“Art Booby”… I am so  going to steal that for myself.

Whitey Not Wanted Here Either

Only in the Diversity Hell that is modern academia can such a thing occur:

“Refusing Institutional Whiteness: Possibilities, Alternatives, and Beyond”

…with the kicker:

“Whiteness continues to be a crucial problem in our English department.”

Also English, but that’s no doubt the topic of next  month’s seminar.

To put this into perspective, let’s just imagine a statement: “Blackness continues to be a crucial problem in our Blues Studies department.”

Or we don’t imagine anything, but instead just make the necessary preparations.

Working Towards A Conservative Democracy

We are constantly being reminded that the United States is a representative republic (which it is) as well as being a liberal democracy (which is also true).  For the longest time, I’ve had the gnawing suspicion that the two concepts may be antithetical, nay even contradictory, and recent events have proven me correct.

The standard-bearers of the modern liberal democracy have tended towards the “liberal” part of the description, and their modernism has turned liberalism away from its classical roots (the Enlightenment) towards a more baleful and statist, ergo illiberal  ethos.  It is small wonder, therefore, that this modern liberalism is attacking both the “representative” and even “republic” towards a full democracy, into a government created by a national popular vote instead of a democracy limited by proportional representation.  (The sudden popularity of socialism — one of the more repressive governmental systems, is simply indicative of this intent, and the “democratic” prefix attached thereto is, like most of socialism, a figleaf to mask its true purpose.)

It seems clear that if we are to reverse this trend, we need to try to implement an antithetical alternative to the liberal democracy — that antithesis being a conservative democracy, as explained here by Yoram Hazony. I’m pretty sure that few if any conservative small-r republicans will take issue with this principle, for example:

Liberals regard the laws of a nation as emerging from the tension between positive law and the pronouncements of universal reason, as expressed by the courts. Conservatives reject the supposed universal reason of judges, which often amounts to little more than acceding to passing fashion. But conservatives also oppose an excessive regard for isolated written documents, which leads, for example, to the liberal mythology of America as a “creedal nation” (or a “propositional nation”), defined solely by certain abstractions found in the American Declaration of Independence or the Gettysburg Address. Important though these documents are, they cannot substitute for the Anglo-American political tradition as a whole—with its roots in Scripture and the English common law—which alone offers a complete picture of the English and American legal inheritance.

Yes.  The famous expression on the Statue of Liberty “Give me your tired, your huddled masses…” etc. is a lovely sentiment, but it is not policy  which allows untrammeled immigration, nor does it confer a “right to immigrate to the United States” upon the rest of the world’s populace.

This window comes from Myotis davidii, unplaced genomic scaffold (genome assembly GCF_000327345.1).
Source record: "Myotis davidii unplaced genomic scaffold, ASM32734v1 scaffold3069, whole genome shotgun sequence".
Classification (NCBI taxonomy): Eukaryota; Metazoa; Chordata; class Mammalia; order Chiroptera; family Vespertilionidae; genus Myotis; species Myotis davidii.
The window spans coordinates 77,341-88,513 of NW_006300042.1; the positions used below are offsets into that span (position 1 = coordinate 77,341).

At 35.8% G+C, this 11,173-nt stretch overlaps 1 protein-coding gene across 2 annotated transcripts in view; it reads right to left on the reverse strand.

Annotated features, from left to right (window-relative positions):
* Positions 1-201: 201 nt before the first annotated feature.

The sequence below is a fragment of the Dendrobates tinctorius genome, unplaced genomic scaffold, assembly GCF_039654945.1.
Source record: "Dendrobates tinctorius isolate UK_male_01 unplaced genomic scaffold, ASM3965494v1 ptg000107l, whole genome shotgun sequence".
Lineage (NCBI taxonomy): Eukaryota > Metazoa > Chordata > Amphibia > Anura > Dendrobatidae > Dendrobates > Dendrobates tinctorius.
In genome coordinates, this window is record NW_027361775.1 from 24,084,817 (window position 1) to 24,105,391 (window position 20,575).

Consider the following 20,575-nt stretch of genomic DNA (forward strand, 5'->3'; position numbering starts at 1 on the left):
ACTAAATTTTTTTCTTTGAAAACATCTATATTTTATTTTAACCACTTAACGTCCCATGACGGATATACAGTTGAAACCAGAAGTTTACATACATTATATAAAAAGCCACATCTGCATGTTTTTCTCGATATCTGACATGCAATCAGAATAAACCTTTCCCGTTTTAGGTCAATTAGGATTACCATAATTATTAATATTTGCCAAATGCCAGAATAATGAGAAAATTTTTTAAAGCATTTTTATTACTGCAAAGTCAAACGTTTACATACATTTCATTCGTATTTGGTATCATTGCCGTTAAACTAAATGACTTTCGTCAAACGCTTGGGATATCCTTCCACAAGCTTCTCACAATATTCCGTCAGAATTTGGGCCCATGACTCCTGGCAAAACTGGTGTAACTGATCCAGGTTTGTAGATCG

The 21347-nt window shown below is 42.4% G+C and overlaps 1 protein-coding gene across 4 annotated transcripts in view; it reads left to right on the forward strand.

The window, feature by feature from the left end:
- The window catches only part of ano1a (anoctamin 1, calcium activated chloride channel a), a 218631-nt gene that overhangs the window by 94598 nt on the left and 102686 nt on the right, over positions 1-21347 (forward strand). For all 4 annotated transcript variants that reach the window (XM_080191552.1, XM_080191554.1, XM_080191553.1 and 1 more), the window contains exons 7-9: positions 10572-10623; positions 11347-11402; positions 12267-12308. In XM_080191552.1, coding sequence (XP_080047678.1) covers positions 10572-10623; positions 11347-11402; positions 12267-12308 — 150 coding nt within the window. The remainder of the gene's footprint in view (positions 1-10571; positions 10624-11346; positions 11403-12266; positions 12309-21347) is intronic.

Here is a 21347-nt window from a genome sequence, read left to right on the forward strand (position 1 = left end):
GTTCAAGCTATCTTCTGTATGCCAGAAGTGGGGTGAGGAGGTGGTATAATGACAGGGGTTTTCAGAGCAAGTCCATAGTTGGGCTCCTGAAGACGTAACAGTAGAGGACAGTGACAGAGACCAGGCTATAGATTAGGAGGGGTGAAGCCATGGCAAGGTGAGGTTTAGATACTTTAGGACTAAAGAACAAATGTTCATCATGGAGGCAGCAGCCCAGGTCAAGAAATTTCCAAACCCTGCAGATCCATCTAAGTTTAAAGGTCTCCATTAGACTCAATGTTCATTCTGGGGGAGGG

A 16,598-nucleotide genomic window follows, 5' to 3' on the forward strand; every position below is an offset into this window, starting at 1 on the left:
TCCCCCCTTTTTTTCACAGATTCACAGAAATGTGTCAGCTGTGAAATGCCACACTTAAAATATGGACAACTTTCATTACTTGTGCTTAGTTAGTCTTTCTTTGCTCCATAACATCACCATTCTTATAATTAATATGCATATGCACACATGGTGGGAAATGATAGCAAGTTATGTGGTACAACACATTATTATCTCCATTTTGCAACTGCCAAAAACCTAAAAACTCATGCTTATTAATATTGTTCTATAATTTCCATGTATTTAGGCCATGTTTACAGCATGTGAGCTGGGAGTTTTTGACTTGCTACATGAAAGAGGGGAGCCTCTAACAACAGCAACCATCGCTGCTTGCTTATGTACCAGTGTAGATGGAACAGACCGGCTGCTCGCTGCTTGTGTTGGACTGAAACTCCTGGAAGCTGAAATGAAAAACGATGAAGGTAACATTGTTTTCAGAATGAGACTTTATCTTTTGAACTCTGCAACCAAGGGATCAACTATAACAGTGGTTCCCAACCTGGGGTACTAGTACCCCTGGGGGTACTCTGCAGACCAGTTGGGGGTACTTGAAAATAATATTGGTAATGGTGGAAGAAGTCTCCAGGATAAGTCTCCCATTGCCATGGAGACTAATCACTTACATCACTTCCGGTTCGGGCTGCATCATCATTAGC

Read the whole thing.  It’s really long, but it has to be — overturning a liberal democracy and reverting to a conservative one does not lend itself to bumper-sticker aphorisms so beloved by the Left.

And overturn it we must, in order to return to the proud Anglo-Saxon heritage that is the foundation of our Western civilization.


Afterthought:  note the emphasis placed on religion — most specifically, Christian religion — by Hazony.  I should point out that I, an atheist, have absolutely no issue with it.  I am a conservative first, an atheist second, and I treasure the Christian values of our heritage and their foundation of our culture.  That said, the values I treasure are also the traditional  aspects of Christianity and not the modern-day travesty they have become.  My conservatism is all-embracing.

Blast From The Past: Right And Wrong

Right And Wrong

January 8, 2006

I watched the movie of Scott Turow’s Presumed Innocent this morning, and through all the legal twists and turns, I found the most egregious twist to be that innocence is relative, guilt is sometimes not guilt, and perverting the law is okay if it helps someone else.

Of course, Scott Turow is a lawyer, so all these things are to be expected.

Plot summary: A DA has a fling with some female lawyer, she’s found dead, and he’s accused of the murder even though we know he didn’t do it. The evidence against him is substantial, but he’s eventually found not guilty. Then [plot twist warning], he discovers that his own wife actually killed the woman, and planted all the evidence, thinking that it’s so thin that he’ll never be accused of it—but of course, he is, and it’s only through some skullduggery that the evidence against him disappears, during which time we discover that the dead tramp was a Truly Evil & Corrupt Person (which, clearly, makes her murder sorta-okay), and the prosecution aren’t angels either, being pretty corrupt themselves (which also exonerates the defense’s wrongdoings).  (There’s a huge gaping hole in the plot, by the way, but that’s not relevant to the point of all this.)